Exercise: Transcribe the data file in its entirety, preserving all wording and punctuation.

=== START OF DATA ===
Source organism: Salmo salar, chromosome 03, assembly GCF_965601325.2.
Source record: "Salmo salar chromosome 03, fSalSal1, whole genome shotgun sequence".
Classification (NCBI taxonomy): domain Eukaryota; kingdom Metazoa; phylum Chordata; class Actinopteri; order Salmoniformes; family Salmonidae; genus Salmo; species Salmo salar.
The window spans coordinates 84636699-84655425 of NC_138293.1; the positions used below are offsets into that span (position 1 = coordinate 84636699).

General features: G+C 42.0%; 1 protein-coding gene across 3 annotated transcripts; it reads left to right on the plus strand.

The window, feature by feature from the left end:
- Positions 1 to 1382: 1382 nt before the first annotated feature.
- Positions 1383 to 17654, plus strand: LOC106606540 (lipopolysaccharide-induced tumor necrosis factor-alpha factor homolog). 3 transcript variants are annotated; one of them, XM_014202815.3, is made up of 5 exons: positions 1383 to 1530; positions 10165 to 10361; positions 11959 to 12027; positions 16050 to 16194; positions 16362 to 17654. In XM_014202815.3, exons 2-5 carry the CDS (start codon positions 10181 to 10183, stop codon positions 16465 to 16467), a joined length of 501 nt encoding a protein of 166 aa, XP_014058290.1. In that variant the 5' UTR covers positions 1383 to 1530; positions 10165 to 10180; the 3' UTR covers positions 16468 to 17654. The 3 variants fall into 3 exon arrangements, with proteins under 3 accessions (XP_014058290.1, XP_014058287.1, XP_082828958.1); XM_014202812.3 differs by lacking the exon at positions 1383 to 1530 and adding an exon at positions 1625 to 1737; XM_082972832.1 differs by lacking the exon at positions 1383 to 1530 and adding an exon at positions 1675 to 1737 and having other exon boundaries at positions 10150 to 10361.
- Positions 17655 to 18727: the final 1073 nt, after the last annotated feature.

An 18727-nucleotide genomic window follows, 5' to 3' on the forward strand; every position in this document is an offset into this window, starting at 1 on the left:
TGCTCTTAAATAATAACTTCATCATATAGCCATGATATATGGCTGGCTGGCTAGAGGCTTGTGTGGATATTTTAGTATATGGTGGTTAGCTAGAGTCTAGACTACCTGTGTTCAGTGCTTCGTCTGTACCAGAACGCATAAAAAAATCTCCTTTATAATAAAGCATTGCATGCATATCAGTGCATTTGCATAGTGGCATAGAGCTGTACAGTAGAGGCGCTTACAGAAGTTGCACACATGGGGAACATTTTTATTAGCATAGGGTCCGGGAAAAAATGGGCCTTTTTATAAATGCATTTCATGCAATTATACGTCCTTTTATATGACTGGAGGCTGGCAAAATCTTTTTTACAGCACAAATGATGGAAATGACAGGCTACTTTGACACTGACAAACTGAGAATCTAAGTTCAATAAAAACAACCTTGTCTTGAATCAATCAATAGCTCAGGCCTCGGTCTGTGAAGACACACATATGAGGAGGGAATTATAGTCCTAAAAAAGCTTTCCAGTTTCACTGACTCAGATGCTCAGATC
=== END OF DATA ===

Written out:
Source organism: Salmo salar, chromosome 03, assembly GCF_965601325.2.
Source record: "Salmo salar chromosome 03, fSalSal1, whole genome shotgun sequence".
Classification (NCBI taxonomy): domain Eukaryota; kingdom Metazoa; phylum Chordata; class Actinopteri; order Salmoniformes; family Salmonidae; genus Salmo; species Salmo salar.
The window spans coordinates 84636699-84655425 of NC_138293.1; the positions used below are offsets into that span (position 1 = coordinate 84636699).

General features: G+C 42.0%; 1 protein-coding gene across 3 annotated transcripts; it reads left to right on the plus strand.

The window, feature by feature from the left end:
- Positions 1 to 1382: 1382 nt before the first annotated feature.
- Positions 1383 to 17654, plus strand: LOC106606540 (lipopolysaccharide-induced tumor necrosis factor-alpha factor homolog). 3 transcript variants are annotated; one of them, XM_014202815.3, is made up of 5 exons: positions 1383 to 1530; positions 10165 to 10361; positions 11959 to 12027; positions 16050 to 16194; positions 16362 to 17654. In XM_014202815.3, exons 2-5 carry the CDS (start codon positions 10181 to 10183, stop codon positions 16465 to 16467), a joined length of 501 nt encoding a protein of 166 aa, XP_014058290.1. In that variant the 5' UTR covers positions 1383 to 1530; positions 10165 to 10180; the 3' UTR covers positions 16468 to 17654. The 3 variants fall into 3 exon arrangements, with proteins under 3 accessions (XP_014058290.1, XP_014058287.1, XP_082828958.1); XM_014202812.3 differs by lacking the exon at positions 1383 to 1530 and adding an exon at positions 1625 to 1737; XM_082972832.1 differs by lacking the exon at positions 1383 to 1530 and adding an exon at positions 1675 to 1737 and having other exon boundaries at positions 10150 to 10361.
- Positions 17655 to 18727: the final 1073 nt, after the last annotated feature.

An 18727-nucleotide genomic window follows, 5' to 3' on the forward strand; every position in this document is an offset into this window, starting at 1 on the left:
TGCTCTTAAATAATAACTTCATCATATAGCCATGATATATGGCTGGCTGGCTAGAGGCTTGTGTGGATATTTTAGTATATGGTGGTTAGCTAGAGTCTAGACTACCTGTGTTCAGTGCTTCGTCTGTACCAGAACGCATAAAAAAATCTCCTTTATAATAAAGCATTGCATGCATATCAGTGCATTTGCATAGTGGCATAGAGCTGTACAGTAGAGGCGCTTACAGAAGTTGCACACATGGGGAACATTTTTATTAGCATAGGGTCCGGGAAAAAATGGGCCTTTTTATAAATGCATTTCATGCAATTATACGTCCTTTTATATGACTGGAGGCTGGCAAAATCTTTTTTACAGCACAAATGATGGAAATGACAGGCTACTTTGACACTGACAAACTGAGAATCTAAGTTCAATAAAAACAACCTTGTCTTGAATCAATCAATAGCTCAGGCCTCGGTCTGTGAAGACACACATATGAGGAGGGAATTATAGTCCTAAAAAAGCTTTCCAGTTTCACTGACTCAGATGCTCAGATC